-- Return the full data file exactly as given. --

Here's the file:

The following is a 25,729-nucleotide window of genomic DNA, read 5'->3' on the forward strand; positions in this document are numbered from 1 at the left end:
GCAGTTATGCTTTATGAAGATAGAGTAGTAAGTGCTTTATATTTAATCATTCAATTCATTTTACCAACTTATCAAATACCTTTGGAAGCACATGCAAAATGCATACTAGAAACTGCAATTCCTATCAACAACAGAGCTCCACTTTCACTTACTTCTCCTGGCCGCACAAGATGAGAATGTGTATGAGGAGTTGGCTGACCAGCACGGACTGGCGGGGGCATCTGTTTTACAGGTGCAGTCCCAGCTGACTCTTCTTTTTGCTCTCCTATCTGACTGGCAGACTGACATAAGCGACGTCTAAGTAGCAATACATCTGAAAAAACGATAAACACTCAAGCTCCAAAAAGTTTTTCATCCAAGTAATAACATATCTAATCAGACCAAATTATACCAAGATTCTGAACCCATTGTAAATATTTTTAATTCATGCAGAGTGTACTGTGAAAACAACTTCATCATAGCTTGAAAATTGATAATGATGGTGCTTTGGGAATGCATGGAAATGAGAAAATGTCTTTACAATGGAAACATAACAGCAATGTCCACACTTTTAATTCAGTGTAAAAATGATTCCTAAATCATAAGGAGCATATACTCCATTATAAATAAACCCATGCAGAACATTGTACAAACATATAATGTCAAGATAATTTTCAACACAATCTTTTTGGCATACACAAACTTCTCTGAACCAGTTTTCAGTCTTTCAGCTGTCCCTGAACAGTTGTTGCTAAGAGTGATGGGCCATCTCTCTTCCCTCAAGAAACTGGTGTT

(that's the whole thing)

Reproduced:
The following is a 25,729-nucleotide window of genomic DNA, read 5'->3' on the forward strand; positions in this document are numbered from 1 at the left end:
GCAGTTATGCTTTATGAAGATAGAGTAGTAAGTGCTTTATATTTAATCATTCAATTCATTTTACCAACTTATCAAATACCTTTGGAAGCACATGCAAAATGCATACTAGAAACTGCAATTCCTATCAACAACAGAGCTCCACTTTCACTTACTTCTCCTGGCCGCACAAGATGAGAATGTGTATGAGGAGTTGGCTGACCAGCACGGACTGGCGGGGGCATCTGTTTTACAGGTGCAGTCCCAGCTGACTCTTCTTTTTGCTCTCCTATCTGACTGGCAGACTGACATAAGCGACGTCTAAGTAGCAATACATCTGAAAAAACGATAAACACTCAAGCTCCAAAAAGTTTTTCATCCAAGTAATAACATATCTAATCAGACCAAATTATACCAAGATTCTGAACCCATTGTAAATATTTTTAATTCATGCAGAGTGTACTGTGAAAACAACTTCATCATAGCTTGAAAATTGATAATGATGGTGCTTTGGGAATGCATGGAAATGAGAAAATGTCTTTACAATGGAAACATAACAGCAATGTCCACACTTTTAATTCAGTGTAAAAATGATTCCTAAATCATAAGGAGCATATACTCCATTATAAATAAACCCATGCAGAACATTGTACAAACATATAATGTCAAGATAATTTTCAACACAATCTTTTTGGCATACACAAACTTCTCTGAACCAGTTTTCAGTCTTTCAGCTGTCCCTGAACAGTTGTTGCTAAGAGTGATGGGCCATCTCTCTTCCCTCAAGAAACTGGTGTT